CMS requires eligible clinicians to report on at least six Quality measures for the 12-month performance period, which is from Jan. 1 to Dec. 31, 2018. One of the measures must also be an outcome measure, or a high-priority measure if no applicable outcome measure exists.

Eligible clinicians in small practice can submit Quality performance data to CMS using their EHR system, a qualified clinical data registry, a qualified registry, or claims. Clinicians participating in a virtual group, which allows small practices to band together for MIPS reporting, can also use the CMS Web Interface or the Consumer Assessment of Healthcare Providers and Systems (CAHPS) for MIPS Survey.

Splitting reporting between two MIPS performance categories

Eligible clinicians do not have to put all their eggs in one basket to prevent a negative payment adjustment based on their 2018 MIPS performance. The AMA also found ways for clinicians to report on two performance categories to meet the 15-point threshold.

For eligible clinicians in small practices, the industry group recommended either reporting on Improvement Activities and Quality or Promoting Interoperability and Quality.

To earn 15 points, clinicians in small practices can report on one medium-weighted Improvement Activity and one Quality measure. The reporting will earn clinicians ten points and the five-point small practice bonus will bring their total score to 15 points.

Eligible clinicians in small practices can also report on one Quality measure and earn 50 out of 100 points in the Promoting Interoperability performance category.

Formerly the Advancing Care Information performance category, Promoting Interoperability measures a clinician’s patient engagement and electronic exchange of information using certified EHR technology. Clinician’s must submit data on four or five Base Score measures in the category for 90 days or more in 2018.

The number of Base Score measures required will depend on the Certified EHR Edition clinicians are using.

The Edition will also dictate from which measure set the clinician can choose. Eligible clinicians using the 2014 Edition can only report on measures in the Promoting Interoperability Transition Objectives and Measures set, while clinicians with the 2015 Edition can report on either the Promoting Interoperability Objectives and Measures set or the Promoting Interoperability Transition Objectives and Measures set, or a combination of both.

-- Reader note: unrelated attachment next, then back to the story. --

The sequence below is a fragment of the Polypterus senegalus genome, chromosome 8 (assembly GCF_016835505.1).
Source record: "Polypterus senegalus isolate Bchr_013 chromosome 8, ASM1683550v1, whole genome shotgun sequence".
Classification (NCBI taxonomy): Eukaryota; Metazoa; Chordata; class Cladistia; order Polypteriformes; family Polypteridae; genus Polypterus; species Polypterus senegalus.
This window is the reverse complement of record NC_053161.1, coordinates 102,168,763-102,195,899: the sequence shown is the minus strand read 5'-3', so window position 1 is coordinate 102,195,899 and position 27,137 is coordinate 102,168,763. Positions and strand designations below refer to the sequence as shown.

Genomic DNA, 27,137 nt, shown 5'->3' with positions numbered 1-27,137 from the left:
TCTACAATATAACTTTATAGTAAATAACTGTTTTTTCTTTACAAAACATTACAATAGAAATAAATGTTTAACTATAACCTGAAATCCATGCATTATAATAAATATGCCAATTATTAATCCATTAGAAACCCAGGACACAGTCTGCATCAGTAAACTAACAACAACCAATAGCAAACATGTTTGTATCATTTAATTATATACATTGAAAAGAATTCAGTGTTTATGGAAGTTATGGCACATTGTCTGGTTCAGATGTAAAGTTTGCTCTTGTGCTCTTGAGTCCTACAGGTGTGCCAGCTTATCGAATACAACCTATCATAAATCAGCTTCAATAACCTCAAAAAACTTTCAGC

CMS will accept Promoting Interoperability data submissions from the Quality Payment Program submission system, a clinician’s EHR system, a qualified clinical data registry, or a qualified registry.

Eligible clinicians in large practices can also report on Promoting Interoperability and Quality measures to meet the MIPS reporting threshold. These clinicians must report the Promoting Interoperability base score to earn 50 out of 100 points and two Quality measures to earn a minimum of six out of 70 points.

AMA noted that it assumed the quality measures reported would meet the data completeness requirement, which is 60 percent of all eligible patients and each measure contains data for a minimum of 20 patients. The industry group also assumed that the practice scored on the all-cause hospital readmission measure.

In total, the Promoting Interoperability and Quality reporting strategy will earn eligible clinicians in large practices 16.7 points, the AMA found.

Clinicians in large practices can also report on Improvement Activities and Quality measures to avoid a financial penalty in 2020, the industry group added.

Reporting on two medium-weighted Improvement Activities and four Quality measures will earn these clinicians 16 points in 2018 as long as the clinicians earn a minimum of 12 out of 70 points in the Quality performance category and 20 out of 40 points in the Improvement Activities performance category.

Eligible clinicians should be considering their 2018 MIPS reporting strategy as soon as possible. With most performance categories requiring at least 90 days of data collection, and 365 days for the Quality category, clinicians should develop their reporting strategy now to ensure they have complete data to avoid a penalty by 2020.